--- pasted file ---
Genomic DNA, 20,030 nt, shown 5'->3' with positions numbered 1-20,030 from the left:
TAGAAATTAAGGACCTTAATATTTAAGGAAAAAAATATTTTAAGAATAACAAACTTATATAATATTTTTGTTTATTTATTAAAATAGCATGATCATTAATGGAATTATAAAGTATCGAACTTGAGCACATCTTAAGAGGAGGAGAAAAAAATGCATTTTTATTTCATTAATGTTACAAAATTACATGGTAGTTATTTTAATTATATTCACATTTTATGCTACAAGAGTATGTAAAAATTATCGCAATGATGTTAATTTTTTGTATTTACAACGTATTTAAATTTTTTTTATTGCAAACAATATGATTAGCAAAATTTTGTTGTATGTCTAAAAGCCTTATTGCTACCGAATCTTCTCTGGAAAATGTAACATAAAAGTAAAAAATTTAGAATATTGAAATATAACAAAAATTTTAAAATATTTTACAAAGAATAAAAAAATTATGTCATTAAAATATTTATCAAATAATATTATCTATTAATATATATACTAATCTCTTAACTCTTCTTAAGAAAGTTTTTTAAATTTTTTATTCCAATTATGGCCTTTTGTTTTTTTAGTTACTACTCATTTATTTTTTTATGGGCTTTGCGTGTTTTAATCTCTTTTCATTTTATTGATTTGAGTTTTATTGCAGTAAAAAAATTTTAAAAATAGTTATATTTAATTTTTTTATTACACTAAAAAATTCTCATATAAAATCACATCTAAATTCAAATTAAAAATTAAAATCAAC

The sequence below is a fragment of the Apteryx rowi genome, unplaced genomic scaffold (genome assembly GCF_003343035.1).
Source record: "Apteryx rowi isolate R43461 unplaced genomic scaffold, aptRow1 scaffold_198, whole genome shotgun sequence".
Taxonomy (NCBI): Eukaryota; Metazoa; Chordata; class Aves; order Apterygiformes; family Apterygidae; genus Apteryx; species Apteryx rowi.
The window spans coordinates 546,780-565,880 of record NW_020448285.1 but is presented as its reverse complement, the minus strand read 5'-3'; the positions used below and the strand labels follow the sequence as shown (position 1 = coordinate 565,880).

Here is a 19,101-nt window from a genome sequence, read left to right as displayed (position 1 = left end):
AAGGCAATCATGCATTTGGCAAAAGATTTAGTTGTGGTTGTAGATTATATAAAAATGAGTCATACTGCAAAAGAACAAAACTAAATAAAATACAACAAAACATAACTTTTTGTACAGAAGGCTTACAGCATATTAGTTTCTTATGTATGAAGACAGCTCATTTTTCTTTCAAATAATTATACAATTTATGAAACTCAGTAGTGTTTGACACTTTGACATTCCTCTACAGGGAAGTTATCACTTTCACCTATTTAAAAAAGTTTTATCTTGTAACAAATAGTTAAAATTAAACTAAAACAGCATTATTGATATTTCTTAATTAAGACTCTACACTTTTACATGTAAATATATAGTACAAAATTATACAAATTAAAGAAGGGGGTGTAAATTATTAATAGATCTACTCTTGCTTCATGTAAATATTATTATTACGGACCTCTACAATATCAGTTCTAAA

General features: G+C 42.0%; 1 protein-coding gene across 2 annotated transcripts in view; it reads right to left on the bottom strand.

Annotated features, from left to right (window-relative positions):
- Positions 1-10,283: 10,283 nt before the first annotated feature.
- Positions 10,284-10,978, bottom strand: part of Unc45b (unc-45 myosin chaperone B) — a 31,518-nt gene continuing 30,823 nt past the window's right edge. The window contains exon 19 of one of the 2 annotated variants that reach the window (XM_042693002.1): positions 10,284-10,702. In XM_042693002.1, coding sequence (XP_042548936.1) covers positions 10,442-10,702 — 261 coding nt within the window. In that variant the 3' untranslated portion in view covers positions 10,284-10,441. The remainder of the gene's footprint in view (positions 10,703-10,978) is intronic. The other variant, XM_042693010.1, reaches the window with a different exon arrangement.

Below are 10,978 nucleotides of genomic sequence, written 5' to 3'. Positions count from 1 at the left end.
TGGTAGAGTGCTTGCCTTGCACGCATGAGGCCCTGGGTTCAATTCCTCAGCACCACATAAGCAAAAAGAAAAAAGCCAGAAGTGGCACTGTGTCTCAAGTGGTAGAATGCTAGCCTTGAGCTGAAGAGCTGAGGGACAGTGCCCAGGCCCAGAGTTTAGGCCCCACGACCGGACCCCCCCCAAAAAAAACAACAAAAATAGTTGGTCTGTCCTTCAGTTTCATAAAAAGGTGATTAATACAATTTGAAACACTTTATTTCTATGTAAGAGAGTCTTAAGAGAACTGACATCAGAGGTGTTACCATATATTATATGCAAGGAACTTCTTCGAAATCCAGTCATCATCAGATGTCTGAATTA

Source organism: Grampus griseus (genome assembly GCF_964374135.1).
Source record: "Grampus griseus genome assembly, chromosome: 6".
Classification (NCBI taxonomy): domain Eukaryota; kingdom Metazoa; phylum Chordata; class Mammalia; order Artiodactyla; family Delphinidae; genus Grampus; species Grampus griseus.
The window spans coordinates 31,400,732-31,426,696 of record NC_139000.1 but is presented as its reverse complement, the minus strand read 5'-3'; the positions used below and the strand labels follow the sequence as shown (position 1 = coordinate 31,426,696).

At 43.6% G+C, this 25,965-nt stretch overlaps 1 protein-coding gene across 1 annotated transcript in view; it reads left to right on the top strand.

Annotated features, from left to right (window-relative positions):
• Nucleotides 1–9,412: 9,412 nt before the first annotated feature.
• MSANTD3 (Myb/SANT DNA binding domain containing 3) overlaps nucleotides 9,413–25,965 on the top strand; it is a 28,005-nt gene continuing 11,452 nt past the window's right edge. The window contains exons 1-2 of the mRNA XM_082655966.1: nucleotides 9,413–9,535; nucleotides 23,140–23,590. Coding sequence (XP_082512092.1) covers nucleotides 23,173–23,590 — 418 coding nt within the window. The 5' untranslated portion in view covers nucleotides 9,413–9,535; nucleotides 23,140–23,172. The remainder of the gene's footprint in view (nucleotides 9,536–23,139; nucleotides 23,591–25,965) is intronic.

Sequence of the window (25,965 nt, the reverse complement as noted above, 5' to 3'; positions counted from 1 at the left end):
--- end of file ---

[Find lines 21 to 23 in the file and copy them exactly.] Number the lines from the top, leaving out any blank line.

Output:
• Nucleotides 1–9,412: 9,412 nt before the first annotated feature.
• MSANTD3 (Myb/SANT DNA binding domain containing 3) overlaps nucleotides 9,413–25,965 on the top strand; it is a 28,005-nt gene continuing 11,452 nt past the window's right edge. The window contains exons 1-2 of the mRNA XM_082655966.1: nucleotides 9,413–9,535; nucleotides 23,140–23,590. Coding sequence (XP_082512092.1) covers nucleotides 23,173–23,590 — 418 coding nt within the window. The 5' untranslated portion in view covers nucleotides 9,413–9,535; nucleotides 23,140–23,172. The remainder of the gene's footprint in view (nucleotides 9,536–23,139; nucleotides 23,591–25,965) is intronic.

Sequence of the window (25,965 nt, the reverse complement as noted above, 5' to 3'; positions counted from 1 at the left end):